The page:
Our Top People find all kinds of ways to spend money.

For some time, they've been campaigning to get a temporary seat on the United Nations Security Council in 2020/21. It's a world-class position.

They've already spent half a million. And we're assured that if one of our people is appointed it'll be evidence of the great respect in which we're held, globally.

Besides, Varadkar would love to be able to say, "No, can't do Thursday, I've got to be in Manhattan, brief my representative on the UN Security Council - bit of an international crisis, can't say more, top secret".

There are only three candidates for two UN seats, so it doesn't need a big push and you'd imagine they could do it on lunch money - but habits persist, and the bill so far (at least, what they admit to) is €500,000.

We want the UN gig, and we'll spend whatever it takes.

We bribed 150 diplomats with tickets for a U2 concert in New York, in the hope they'll vote for us. Rock 'n' roll rebel Bono told the audience of the joys of being governed by Varadkar and Coveney.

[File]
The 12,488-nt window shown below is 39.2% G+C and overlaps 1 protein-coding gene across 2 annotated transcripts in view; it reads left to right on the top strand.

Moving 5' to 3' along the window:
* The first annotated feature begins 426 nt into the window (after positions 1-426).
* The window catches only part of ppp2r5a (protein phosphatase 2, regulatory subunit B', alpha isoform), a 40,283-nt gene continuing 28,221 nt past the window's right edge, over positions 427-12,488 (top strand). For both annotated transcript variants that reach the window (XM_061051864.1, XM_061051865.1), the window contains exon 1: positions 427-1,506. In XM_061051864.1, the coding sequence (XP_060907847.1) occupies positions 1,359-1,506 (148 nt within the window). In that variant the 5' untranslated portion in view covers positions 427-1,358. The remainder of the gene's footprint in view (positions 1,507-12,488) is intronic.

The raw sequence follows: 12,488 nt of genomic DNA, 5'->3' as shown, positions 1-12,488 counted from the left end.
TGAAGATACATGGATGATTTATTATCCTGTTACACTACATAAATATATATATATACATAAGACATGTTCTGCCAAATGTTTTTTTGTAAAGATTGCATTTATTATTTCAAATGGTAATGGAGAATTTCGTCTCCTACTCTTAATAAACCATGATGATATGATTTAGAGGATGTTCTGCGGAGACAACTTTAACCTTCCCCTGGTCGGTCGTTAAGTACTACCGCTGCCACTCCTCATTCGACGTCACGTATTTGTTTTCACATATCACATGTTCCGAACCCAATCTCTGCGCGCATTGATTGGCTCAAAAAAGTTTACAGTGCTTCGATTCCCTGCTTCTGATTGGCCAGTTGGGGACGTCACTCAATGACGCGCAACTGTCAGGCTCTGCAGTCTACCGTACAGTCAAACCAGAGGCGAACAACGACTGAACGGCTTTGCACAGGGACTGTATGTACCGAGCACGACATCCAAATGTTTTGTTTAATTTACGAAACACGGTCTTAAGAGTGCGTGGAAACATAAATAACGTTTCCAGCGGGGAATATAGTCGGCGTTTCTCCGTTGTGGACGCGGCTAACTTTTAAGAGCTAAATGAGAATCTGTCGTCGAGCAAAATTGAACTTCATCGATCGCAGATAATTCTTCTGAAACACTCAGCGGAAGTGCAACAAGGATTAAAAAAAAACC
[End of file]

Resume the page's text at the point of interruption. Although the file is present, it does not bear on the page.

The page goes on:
"This is really the top table of world decision-making," Simon says. They love sitting at the top table, our world-class leaders.

Being an obliging chap, Bono helped the campaign make a video. This will impress the voters who couldn't get to the concert. It cost €100,000 to make.

Simon couldn't just hold up his iPhone and have Bono say a few words into the camera, no? There are people working in video who could give you a 10-part Netflix series for €100,000.

So, in pursuit of "world-class" status, we flash the cash. Except to the nurses.

I turn on Virgin TV and Ivan Yates is scornful of those who don't understand that the Government simply doesn't have the money.

Ex-TD Ivan is 59 - he retired from politics in 2002. He qualified at 43 for Dail and ministerial pensions. Last time I looked his pensions totalled about seventy grand a year. That's on top of his lucrative media gigs.